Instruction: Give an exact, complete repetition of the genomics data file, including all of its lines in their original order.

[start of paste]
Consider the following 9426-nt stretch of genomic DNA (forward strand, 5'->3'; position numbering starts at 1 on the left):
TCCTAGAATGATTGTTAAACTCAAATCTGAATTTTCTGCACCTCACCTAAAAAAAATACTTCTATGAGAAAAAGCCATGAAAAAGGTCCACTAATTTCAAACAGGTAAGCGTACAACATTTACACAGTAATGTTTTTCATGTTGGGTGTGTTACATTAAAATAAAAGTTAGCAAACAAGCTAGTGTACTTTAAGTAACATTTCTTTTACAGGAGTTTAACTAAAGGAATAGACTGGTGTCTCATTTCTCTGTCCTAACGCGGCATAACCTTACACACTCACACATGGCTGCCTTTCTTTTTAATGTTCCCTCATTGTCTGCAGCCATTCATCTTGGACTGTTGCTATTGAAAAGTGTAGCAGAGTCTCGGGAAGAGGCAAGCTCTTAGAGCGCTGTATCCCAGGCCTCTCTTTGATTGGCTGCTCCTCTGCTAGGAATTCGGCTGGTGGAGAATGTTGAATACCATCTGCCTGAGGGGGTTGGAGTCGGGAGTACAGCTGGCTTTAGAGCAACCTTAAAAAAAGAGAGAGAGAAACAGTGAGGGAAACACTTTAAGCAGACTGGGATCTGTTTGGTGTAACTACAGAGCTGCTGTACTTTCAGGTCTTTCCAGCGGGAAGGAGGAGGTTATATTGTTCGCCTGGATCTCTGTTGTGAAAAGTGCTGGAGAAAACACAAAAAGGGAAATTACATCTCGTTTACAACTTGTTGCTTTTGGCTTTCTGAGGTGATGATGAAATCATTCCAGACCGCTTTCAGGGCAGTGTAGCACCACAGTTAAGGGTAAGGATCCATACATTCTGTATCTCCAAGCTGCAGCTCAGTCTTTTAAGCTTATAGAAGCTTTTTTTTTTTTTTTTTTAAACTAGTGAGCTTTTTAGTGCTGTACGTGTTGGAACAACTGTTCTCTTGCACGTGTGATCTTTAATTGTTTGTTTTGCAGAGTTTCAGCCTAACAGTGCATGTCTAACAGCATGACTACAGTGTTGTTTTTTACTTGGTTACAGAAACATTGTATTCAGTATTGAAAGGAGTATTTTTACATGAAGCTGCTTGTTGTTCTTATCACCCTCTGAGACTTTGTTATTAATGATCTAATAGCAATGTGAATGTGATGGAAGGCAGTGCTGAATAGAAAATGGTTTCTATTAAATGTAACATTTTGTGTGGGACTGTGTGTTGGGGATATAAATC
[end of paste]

Consider the following 9426-nt stretch of genomic DNA (forward strand, 5'->3'; position numbering starts at 1 on the left):
TCCTAGAATGATTGTTAAACTCAAATCTGAATTTTCTGCACCTCACCTAAAAAAAATACTTCTATGAGAAAAAGCCATGAAAAAGGTCCACTAATTTCAAACAGGTAAGCGTACAACATTTACACAGTAATGTTTTTCATGTTGGGTGTGTTACATTAAAATAAAAGTTAGCAAACAAGCTAGTGTACTTTAAGTAACATTTCTTTTACAGGAGTTTAACTAAAGGAATAGACTGGTGTCTCATTTCTCTGTCCTAACGCGGCATAACCTTACACACTCACACATGGCTGCCTTTCTTTTTAATGTTCCCTCATTGTCTGCAGCCATTCATCTTGGACTGTTGCTATTGAAAAGTGTAGCAGAGTCTCGGGAAGAGGCAAGCTCTTAGAGCGCTGTATCCCAGGCCTCTCTTTGATTGGCTGCTCCTCTGCTAGGAATTCGGCTGGTGGAGAATGTTGAATACCATCTGCCTGAGGGGGTTGGAGTCGGGAGTACAGCTGGCTTTAGAGCAACCTTAAAAAAAGAGAGAGAGAAACAGTGAGGGAAACACTTTAAGCAGACTGGGATCTGTTTGGTGTAACTACAGAGCTGCTGTACTTTCAGGTCTTTCCAGCGGGAAGGAGGAGGTTATATTGTTCGCCTGGATCTCTGTTGTGAAAAGTGCTGGAGAAAACACAAAAAGGGAAATTACATCTCGTTTACAACTTGTTGCTTTTGGCTTTCTGAGGTGATGATGAAATCATTCCAGACCGCTTTCAGGGCAGTGTAGCACCACAGTTAAGGGTAAGGATCCATACATTCTGTATCTCCAAGCTGCAGCTCAGTCTTTTAAGCTTATAGAAGCTTTTTTTTTTTTTTTTTTAAACTAGTGAGCTTTTTAGTGCTGTACGTGTTGGAACAACTGTTCTCTTGCACGTGTGATCTTTAATTGTTTGTTTTGCAGAGTTTCAGCCTAACAGTGCATGTCTAACAGCATGACTACAGTGTTGTTTTTTACTTGGTTACAGAAACATTGTATTCAGTATTGAAAGGAGTATTTTTACATGAAGCTGCTTGTTGTTCTTATCACCCTCTGAGACTTTGTTATTAATGATCTAATAGCAATGTGAATGTGATGGAAGGCAGTGCTGAATAGAAAATGGTTTCTATTAAATGTAACATTTTGTGTGGGACTGTGTGTTGGGGATATAAATC